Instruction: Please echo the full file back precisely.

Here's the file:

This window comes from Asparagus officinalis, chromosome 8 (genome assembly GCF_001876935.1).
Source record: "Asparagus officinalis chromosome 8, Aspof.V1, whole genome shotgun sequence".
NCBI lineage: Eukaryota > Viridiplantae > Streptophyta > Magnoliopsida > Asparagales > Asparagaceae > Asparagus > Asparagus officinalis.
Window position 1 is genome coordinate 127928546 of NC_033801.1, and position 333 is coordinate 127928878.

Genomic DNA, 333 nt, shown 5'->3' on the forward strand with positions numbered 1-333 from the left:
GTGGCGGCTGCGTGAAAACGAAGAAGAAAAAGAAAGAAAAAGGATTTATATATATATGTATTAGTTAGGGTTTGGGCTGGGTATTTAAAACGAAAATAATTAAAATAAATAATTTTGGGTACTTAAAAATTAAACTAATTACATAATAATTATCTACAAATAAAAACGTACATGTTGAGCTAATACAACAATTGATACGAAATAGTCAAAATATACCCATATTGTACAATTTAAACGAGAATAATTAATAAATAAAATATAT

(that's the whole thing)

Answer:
This window comes from Asparagus officinalis, chromosome 8 (genome assembly GCF_001876935.1).
Source record: "Asparagus officinalis chromosome 8, Aspof.V1, whole genome shotgun sequence".
NCBI lineage: Eukaryota > Viridiplantae > Streptophyta > Magnoliopsida > Asparagales > Asparagaceae > Asparagus > Asparagus officinalis.
Window position 1 is genome coordinate 127928546 of NC_033801.1, and position 333 is coordinate 127928878.

Genomic DNA, 333 nt, shown 5'->3' on the forward strand with positions numbered 1-333 from the left:
GTGGCGGCTGCGTGAAAACGAAGAAGAAAAAGAAAGAAAAAGGATTTATATATATATGTATTAGTTAGGGTTTGGGCTGGGTATTTAAAACGAAAATAATTAAAATAAATAATTTTGGGTACTTAAAAATTAAACTAATTACATAATAATTATCTACAAATAAAAACGTACATGTTGAGCTAATACAACAATTGATACGAAATAGTCAAAATATACCCATATTGTACAATTTAAACGAGAATAATTAATAAATAAAATATAT